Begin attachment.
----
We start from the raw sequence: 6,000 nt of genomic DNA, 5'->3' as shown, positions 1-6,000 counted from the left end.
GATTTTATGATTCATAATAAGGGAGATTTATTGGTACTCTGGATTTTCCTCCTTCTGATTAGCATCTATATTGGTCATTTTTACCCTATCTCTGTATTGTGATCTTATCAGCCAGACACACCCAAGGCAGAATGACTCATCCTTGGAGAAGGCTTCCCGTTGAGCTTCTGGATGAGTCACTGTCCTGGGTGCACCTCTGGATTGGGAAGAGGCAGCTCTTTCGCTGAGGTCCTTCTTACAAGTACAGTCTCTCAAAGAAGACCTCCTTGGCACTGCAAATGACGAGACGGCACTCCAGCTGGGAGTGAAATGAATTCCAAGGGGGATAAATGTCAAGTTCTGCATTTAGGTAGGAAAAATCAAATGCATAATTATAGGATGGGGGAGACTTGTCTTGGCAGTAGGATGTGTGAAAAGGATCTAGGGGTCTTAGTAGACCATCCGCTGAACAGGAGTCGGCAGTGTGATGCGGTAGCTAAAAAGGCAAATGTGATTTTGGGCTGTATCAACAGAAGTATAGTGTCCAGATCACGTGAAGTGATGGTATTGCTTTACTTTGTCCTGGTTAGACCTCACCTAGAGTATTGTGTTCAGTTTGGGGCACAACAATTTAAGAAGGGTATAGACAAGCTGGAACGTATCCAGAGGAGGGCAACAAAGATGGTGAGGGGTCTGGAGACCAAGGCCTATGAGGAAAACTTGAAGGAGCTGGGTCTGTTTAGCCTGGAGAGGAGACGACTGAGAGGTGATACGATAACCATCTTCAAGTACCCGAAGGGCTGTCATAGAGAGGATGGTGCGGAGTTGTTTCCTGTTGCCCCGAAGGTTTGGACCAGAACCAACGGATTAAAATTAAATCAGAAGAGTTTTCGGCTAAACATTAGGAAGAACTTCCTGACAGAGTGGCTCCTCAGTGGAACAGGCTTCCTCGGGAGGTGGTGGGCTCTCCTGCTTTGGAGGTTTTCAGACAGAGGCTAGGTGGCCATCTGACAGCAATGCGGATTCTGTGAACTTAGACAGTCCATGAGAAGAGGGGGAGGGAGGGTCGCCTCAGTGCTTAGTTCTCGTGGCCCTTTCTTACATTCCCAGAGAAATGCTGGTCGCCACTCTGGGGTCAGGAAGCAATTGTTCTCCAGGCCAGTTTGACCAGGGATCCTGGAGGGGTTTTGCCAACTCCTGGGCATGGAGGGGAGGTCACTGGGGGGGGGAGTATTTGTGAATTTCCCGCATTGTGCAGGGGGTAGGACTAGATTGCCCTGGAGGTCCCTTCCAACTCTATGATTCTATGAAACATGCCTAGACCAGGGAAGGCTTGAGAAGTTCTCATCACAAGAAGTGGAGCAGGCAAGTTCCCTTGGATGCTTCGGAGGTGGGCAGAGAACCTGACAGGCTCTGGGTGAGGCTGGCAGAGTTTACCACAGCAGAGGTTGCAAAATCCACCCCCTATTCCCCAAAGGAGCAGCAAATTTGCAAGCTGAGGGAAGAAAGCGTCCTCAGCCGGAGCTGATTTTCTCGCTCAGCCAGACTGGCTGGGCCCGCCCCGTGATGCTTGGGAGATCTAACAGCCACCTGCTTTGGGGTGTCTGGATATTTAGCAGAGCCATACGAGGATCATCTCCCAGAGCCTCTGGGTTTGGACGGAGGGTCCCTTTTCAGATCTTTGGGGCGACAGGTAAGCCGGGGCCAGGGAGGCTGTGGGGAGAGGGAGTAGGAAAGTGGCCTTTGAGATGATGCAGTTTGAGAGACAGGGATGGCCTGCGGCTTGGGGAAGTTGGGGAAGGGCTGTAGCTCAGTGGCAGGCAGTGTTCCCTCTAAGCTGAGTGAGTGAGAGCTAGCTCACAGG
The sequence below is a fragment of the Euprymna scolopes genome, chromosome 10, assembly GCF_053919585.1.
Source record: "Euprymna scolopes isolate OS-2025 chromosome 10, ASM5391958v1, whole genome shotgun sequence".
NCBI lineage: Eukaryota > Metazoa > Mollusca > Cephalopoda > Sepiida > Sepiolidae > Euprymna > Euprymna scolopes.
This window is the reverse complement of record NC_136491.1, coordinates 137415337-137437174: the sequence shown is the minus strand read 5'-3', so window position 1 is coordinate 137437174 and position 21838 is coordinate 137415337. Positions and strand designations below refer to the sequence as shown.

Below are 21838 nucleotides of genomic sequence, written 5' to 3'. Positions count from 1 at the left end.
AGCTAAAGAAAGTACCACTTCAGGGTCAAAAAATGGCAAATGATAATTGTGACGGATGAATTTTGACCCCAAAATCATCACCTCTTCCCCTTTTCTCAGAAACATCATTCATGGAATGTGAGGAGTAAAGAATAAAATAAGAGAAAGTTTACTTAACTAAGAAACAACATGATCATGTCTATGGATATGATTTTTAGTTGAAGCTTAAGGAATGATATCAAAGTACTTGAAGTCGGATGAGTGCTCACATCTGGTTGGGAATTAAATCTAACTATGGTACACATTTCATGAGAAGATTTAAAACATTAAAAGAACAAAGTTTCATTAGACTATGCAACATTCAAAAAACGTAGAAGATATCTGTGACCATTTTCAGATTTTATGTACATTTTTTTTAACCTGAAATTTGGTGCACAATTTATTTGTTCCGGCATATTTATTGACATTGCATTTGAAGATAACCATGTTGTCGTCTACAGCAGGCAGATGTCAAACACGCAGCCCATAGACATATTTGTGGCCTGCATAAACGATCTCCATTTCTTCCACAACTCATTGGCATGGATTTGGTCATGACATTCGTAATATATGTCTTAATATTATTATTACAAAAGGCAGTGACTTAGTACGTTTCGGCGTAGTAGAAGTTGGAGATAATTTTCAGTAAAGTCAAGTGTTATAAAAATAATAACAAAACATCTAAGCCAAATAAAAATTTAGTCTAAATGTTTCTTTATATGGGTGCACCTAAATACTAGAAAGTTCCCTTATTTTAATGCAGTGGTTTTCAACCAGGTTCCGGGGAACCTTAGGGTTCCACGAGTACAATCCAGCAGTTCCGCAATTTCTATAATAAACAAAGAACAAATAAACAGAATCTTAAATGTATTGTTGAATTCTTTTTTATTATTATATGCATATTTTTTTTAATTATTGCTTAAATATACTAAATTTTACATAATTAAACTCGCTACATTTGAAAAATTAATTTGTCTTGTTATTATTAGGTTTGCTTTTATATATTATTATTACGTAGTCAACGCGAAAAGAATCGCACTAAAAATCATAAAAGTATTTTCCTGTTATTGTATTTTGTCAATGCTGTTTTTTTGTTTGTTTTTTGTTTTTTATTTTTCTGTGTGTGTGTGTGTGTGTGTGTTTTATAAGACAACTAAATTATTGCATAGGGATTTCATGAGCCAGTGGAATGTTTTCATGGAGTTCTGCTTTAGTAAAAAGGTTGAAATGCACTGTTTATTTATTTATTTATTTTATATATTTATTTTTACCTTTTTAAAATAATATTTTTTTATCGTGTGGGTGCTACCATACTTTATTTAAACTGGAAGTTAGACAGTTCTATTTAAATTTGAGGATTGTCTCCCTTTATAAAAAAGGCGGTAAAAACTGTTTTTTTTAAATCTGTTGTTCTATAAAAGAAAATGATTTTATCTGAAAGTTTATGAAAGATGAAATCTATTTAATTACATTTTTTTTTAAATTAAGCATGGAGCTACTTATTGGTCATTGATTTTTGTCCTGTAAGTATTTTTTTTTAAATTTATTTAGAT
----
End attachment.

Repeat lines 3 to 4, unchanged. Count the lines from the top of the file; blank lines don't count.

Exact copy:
The sequence below is a fragment of the Euprymna scolopes genome, chromosome 10, assembly GCF_053919585.1.
Source record: "Euprymna scolopes isolate OS-2025 chromosome 10, ASM5391958v1, whole genome shotgun sequence".